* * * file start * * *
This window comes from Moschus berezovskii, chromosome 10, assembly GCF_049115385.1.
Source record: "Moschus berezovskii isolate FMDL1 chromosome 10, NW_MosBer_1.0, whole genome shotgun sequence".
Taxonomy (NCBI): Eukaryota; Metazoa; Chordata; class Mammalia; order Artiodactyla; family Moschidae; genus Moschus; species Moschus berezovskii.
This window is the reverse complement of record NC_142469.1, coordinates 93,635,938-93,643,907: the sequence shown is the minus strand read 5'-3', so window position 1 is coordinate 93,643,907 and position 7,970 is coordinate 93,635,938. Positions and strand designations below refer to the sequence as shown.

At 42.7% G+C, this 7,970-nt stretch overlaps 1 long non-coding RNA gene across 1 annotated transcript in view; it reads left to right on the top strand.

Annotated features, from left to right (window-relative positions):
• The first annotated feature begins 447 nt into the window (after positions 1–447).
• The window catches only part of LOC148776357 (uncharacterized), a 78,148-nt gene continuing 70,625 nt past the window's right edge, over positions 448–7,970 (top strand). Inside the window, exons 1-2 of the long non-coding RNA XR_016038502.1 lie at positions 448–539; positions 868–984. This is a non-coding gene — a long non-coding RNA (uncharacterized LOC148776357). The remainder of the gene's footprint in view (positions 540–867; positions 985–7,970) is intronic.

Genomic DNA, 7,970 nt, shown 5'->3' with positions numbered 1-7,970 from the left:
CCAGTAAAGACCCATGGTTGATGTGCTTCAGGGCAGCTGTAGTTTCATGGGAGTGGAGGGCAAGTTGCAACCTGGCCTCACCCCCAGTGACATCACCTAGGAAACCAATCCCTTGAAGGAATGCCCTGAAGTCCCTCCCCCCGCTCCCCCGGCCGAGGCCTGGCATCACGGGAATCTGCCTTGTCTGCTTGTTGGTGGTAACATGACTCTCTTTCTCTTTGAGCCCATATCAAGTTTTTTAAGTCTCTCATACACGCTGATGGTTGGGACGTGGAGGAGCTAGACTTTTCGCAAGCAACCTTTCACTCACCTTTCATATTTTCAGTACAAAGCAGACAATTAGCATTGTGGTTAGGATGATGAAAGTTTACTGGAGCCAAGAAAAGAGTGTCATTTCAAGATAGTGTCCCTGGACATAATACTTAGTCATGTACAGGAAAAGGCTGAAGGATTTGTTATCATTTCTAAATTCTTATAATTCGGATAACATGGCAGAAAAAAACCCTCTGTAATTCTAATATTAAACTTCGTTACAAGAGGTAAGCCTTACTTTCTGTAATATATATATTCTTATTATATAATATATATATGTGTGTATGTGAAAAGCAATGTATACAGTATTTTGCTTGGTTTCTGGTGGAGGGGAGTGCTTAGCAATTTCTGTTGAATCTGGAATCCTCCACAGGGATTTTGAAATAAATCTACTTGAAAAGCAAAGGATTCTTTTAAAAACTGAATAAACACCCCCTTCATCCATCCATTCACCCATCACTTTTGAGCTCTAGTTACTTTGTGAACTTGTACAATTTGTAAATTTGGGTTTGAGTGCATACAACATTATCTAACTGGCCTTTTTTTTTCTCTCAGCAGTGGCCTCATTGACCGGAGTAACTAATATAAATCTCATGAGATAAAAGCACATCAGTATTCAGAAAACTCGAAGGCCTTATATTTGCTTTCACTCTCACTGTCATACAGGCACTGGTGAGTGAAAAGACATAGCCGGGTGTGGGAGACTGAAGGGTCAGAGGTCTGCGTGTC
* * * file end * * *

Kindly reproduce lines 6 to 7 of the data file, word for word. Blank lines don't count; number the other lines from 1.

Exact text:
Annotated features, from left to right (window-relative positions):
• The first annotated feature begins 447 nt into the window (after positions 1–447).